So goes the nation when the will of the military has been broken. This is the culmination of decimating purges and cuts from the Obama administration. The hammer of the world (see also HERE) and most powerful nation, that the world has ever seen, is being systematically destroyed from within and a new chapter in world history is about to be formed — one without America.
Chapter 1 – A Worsening Crisis
After 13 years of war, troops feel burned out and without a sense of mission. More doubt their leaders and their job security.
For many of the war-weary troops who deployed to combat zones over and over again for 13 years, the end of an era of war in Iraq and Afghanistan is good news.
But for Marine Sgt. Zack Cantu and other service members, it’s a total morale killer. For many of them, particularly the young grunts and others in combat arms specialties, it’s the realization that they may never go into battle for their country and their comrades.
“Most people in [the Marine Corps] are in because of the wars,” said the 25-year-old Cantu, a former infantryman at Camp Pendleton, California. Cantu has retrained as a telephone system and computer repairer, a specialty more likely to survive as the service downsizes.
“Now, everyone’s coming to the realization, ‘It’s probably not going to happen for me,'” he said.
The wars against America’s enemies gave troops like Cantu a noble purpose. Their training had focus, their sacrifices were appreciated by a largely grateful nation. That gratitude was reflected from the White House to the citizen in the street, all of whom heaped praise upon military members for their service.
Congress lavished generous pay increases and expanded benefits on them while spending deeply to provide the gear and weapons they needed. Recruiters raced to grow the size of the services, and society vowed to never again undervalue the 1 percent of the country who stepped forward to keep them safe.
Today, however, that gratitude seems to be dwindling. The services have weathered several years of deep cuts in funding and tens of thousands of troops have been unceremoniously given the boot. Many still in uniform and seeking to retire from the military fear the same fate, as those cuts are not yet complete.
A Military Times survey of 2,300 active-duty troops found morale indicators on the decline in nearly every aspect of military life. Troops report significantly lower overall job satisfaction, diminished respect for their superiors, and a declining interest in re-enlistment now compared to just five years ago.
Today’s service members say they feel underpaid, under-equipped and under-appreciated, the survey data show. After 13 years of war, the all-volunteer military is entering an era fraught with uncertainty and a growing sense that the force has been left adrift.
One trend to emerge from the annual Military Times survey is “that the mission mattered more to the military than to the civilian,” said Peter Feaver, a political science professor at Duke University who studies the military. “For the civilian world, it might have been easier to psychologically move on and say, ‘Well, we are cutting our losses.’ But the military feels very differently. Those losses have names and faces attached to [them].”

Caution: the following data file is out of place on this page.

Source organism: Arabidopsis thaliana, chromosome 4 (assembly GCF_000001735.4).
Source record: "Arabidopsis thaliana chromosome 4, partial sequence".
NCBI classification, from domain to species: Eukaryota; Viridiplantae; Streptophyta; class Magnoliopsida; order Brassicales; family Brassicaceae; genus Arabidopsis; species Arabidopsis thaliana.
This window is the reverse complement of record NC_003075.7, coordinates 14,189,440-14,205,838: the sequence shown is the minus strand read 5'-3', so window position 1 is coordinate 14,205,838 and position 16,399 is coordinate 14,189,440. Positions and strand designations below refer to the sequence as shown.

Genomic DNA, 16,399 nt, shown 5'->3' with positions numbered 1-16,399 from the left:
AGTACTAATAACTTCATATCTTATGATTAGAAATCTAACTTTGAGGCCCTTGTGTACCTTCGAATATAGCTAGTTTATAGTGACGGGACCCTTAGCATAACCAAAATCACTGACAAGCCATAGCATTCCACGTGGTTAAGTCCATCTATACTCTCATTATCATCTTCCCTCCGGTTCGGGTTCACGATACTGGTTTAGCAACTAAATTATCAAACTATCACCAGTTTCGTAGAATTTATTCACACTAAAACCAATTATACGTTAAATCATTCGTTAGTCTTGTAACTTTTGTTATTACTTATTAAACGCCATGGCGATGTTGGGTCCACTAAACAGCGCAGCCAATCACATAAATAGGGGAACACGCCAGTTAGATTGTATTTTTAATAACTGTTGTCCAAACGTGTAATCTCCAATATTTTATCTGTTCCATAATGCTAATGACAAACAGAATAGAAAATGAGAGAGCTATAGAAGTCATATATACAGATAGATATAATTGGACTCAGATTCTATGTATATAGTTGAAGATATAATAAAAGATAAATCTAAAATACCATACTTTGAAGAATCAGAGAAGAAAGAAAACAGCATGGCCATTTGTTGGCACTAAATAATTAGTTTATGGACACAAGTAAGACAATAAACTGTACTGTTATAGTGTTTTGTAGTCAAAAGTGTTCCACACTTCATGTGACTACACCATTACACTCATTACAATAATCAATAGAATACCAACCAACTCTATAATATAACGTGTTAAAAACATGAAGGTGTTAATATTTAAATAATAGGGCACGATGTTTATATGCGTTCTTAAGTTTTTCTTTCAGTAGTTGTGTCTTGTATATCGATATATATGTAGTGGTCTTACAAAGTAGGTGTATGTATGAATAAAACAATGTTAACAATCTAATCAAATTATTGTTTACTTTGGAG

According to the Military Times survey, active-duty troops reported a stunning drop in how they rated their overall quality of life: Just 56 percent call it good or excellent, down from 91 percent in 2009. The survey, conducted in July and August, found that 73 percent of troops would recommend a military career to others, down from 85 percent in 2009. And troops reported a significant decline in their desire to re-enlist, with 63 percent citing an intention to do so, compared with 72 percent a few years ago.
Army Spc. David Potocnik is one of the troops who has seen morale in his unit take a hit, though he can’t really put a finger on why. A Black Hawk mechanic with 2nd Battalion, 4th Aviation Regiment, 4th Combat Aviation Brigade, at Fort Carson, Colorado, Potocnik said stress levels in his unit seem to be on the rise, despite a softening deployment tempo. Fellow soldiers, he said, struggle to connect what feel like excessive training and additional duties in garrison with operational readiness and the overall mission.
“There are people who are really motivated, really high-speed … but they don’t seem to be a majority,” he said. “You’d think garrison would be more relaxed, but it’s frantic — for no reason.”
Troops said more stress is created by long-term budget cuts imposed on the force through sequestration — the much-despised but apparently inexorable automatic spending reductions over a decade approved by Congress — and drawdown measures designed to shrink the force. An Air Force captain working in security forces said the fiscal insecurity is taking its toll, causing more workplace exhaustion and frustration. And personal career uncertainty, he said, is driving many of his colleagues out of the service, perhaps earlier than they otherwise would have departed.
“It makes it really hard for folks to build strong résumés for themselves if we can’t provide the opportunities for them, both in and out of the service,” he said. “If they see us pinching pennies, and we can’t afford to send them to school, there’s no long-term stability for them. So at that point, they start to look for a job outside, where you don’t have the additional strain on their family.”